Tuesday, January 11, 2011
A Woman Can Ride - Featured Reader with Mad Poets
On September 11,2010, I was a featured poet for the Mad Poet's Society's Autumn Madness reading. I am also published in Mad Poets Review, Volume 23, NECK. I chose to read a few of my favorite observational pieces, A Woman Can Ride is one of them. And it is a true story...
I was on a road trip with one of my friends. Two girls from the east coast sauntered into a country-western bar someplace in Kentucky. Sawdust and peanut-shells littered the floor of a huge warehouse looking establishment. Dead center, as if the prize of the place, was a mechanical steal bull, it seemed right out of the movie Urban Cowboy. The scene was propped with Garth Brooks singing, cowboys drinking,some handsome, all waiting for their turn to ride. The rest of the story is written in my poem. Read it or watch it, you choose and share my blog with a friend.
A Woman Can Ride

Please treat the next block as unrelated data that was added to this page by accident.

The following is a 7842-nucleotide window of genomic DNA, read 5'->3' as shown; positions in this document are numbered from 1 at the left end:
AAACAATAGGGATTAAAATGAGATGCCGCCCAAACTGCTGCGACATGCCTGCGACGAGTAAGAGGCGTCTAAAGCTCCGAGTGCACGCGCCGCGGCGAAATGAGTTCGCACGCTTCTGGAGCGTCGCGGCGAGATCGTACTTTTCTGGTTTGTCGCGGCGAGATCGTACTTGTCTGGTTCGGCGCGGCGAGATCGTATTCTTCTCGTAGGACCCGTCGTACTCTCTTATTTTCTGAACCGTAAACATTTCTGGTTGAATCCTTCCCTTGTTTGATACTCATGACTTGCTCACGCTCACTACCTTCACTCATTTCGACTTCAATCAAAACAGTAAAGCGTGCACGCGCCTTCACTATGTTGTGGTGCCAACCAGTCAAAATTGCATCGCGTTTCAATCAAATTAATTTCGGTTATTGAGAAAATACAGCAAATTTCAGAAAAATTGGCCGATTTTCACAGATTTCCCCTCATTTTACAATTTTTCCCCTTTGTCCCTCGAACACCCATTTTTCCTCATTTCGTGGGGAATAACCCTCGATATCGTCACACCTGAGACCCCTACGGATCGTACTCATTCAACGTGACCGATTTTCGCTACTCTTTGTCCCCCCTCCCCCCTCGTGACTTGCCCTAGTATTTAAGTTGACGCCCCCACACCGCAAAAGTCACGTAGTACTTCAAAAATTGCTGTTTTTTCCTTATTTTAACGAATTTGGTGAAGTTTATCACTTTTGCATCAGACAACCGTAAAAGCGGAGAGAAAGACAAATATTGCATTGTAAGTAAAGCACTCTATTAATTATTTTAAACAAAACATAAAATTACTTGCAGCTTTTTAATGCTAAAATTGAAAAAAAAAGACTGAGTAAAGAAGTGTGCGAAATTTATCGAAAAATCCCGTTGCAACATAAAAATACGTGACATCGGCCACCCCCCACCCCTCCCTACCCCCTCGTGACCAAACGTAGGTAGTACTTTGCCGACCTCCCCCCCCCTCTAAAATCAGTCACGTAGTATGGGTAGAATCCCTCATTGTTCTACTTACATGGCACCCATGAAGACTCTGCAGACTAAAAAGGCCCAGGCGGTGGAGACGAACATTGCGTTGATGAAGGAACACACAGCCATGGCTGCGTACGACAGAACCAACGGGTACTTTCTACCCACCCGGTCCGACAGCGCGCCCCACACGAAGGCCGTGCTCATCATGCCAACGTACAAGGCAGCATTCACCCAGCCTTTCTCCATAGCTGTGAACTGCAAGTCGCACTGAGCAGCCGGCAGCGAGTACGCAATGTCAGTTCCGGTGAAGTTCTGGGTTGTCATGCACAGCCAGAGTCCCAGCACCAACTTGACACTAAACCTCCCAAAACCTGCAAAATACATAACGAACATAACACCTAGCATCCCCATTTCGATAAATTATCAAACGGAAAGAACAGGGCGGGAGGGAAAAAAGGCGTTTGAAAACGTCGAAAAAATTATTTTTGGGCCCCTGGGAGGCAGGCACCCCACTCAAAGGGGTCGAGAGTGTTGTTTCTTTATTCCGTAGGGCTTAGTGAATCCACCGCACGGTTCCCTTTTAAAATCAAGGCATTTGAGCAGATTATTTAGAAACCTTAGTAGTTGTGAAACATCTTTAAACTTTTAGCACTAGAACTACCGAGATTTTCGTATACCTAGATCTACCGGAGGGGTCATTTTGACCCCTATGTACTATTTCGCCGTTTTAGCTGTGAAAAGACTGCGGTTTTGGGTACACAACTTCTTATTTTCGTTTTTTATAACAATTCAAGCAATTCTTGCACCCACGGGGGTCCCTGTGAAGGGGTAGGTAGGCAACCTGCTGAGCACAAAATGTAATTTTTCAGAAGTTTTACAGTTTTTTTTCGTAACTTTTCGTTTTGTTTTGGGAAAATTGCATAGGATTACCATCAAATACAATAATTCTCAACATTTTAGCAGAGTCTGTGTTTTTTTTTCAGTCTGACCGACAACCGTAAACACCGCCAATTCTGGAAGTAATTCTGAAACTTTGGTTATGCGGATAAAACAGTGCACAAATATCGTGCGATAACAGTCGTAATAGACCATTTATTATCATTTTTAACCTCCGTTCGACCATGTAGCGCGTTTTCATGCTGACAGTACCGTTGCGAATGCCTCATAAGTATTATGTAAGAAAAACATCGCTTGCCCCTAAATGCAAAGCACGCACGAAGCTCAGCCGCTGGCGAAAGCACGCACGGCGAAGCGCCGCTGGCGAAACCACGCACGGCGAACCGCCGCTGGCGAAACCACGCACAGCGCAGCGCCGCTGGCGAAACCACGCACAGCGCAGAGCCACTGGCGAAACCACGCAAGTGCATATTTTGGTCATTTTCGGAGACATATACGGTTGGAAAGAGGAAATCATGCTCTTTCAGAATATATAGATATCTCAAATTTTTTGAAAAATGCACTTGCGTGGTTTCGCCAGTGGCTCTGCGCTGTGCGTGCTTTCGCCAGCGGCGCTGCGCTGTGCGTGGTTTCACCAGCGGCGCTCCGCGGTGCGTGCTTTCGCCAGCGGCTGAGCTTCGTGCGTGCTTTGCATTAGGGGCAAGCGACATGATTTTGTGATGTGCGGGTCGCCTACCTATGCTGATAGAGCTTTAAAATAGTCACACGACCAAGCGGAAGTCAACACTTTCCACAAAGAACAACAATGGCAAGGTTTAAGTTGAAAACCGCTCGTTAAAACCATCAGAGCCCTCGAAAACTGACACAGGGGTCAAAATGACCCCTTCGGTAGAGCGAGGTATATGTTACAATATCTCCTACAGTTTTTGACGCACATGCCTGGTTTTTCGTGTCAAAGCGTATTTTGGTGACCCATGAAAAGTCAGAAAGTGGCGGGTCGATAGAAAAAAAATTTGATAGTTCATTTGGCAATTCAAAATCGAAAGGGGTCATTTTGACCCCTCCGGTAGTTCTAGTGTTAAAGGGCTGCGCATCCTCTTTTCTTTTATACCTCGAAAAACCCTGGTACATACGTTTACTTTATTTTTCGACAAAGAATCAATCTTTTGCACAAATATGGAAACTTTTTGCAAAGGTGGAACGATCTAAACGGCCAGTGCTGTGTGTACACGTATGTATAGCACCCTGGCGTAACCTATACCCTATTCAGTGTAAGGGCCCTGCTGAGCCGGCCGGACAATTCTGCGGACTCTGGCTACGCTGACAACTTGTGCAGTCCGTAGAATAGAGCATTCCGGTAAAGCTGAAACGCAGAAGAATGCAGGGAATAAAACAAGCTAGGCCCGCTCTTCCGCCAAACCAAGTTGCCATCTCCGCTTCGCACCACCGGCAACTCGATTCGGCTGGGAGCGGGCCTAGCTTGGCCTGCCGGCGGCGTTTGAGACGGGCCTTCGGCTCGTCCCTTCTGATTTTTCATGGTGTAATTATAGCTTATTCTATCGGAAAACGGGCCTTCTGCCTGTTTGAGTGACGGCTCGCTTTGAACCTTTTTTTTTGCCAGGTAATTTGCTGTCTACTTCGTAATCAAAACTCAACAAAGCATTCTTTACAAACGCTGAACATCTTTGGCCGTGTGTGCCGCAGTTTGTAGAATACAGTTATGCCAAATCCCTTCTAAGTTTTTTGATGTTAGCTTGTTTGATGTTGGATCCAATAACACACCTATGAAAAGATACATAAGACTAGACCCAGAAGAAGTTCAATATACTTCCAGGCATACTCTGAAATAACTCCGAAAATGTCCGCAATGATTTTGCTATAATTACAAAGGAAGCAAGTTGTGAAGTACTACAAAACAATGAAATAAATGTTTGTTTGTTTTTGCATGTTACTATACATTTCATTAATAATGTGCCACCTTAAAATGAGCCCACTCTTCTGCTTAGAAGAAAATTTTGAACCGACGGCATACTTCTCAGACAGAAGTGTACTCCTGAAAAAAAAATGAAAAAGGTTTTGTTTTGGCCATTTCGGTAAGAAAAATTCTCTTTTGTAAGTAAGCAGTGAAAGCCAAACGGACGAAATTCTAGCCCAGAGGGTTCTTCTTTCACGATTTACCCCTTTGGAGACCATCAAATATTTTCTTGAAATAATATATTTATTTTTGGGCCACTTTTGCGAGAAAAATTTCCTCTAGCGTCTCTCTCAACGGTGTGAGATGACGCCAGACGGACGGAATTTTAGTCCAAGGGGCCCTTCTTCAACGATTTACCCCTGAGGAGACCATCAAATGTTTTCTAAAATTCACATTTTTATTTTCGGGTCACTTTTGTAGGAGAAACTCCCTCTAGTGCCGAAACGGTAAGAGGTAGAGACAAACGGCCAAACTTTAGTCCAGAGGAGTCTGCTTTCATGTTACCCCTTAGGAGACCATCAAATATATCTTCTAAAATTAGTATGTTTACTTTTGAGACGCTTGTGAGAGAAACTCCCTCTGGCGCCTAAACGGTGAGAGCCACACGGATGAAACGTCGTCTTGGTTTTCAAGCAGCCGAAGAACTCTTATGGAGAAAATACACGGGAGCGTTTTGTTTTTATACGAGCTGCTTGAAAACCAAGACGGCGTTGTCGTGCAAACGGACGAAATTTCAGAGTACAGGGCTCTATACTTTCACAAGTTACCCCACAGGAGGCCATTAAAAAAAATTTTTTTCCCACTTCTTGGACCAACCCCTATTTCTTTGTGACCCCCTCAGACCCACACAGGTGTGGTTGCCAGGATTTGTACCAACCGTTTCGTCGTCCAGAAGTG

I was alone in a bar in Kentucky.
Me, some cowboys and a steel bull.
I can do it, I can ride a blanket covered
steel barrel. I want to be thrown to the
mattress-covered floor. I wanted to beat
the timer and prove the host wrong,
a girl from Philadelphia wants to ride a bull.
Intently I watched the locals ride--
hips swaying, arm controlled over head,
eyes hidden under a black cowboy hat,
tight worn wrangler jeans adorned with
a license plate belt, pearly-snaps stripped shirt,
soft leather ropers caked in dirt from the barn.
They rode. One man after another. And barely held on.
It made me happy to think I could achieve
an unbelievable ride on a bull, although mechanical.
I straddled my friend, rope wrapped around my fist,
and told them to turn it on. It was slow at first,
making sweet love to a hardened steel hull and then
in rhythmic rotations, a steel guitar purred in the background,
threw me to the stained mattress ground. I picked myself
up and found my beer and drank it all from the bottle.
And attested to their riding expertise. I studied.
I signed up again with a catch in my voice. I was
going to ride the bull. I felt an inner happiness.
Again, I find myself with reddened palm and sweat.
My thighs clamped tight, I could blend into the fight.
I am alive more than my friend, he was giving me the
experience of the ride. I became the wind, feather light,
a flag swaying, my spine disconnecting,
my bruised legs denting the body of my journey.
The music ended and I was still on.
I laughed because this woman rode the bull.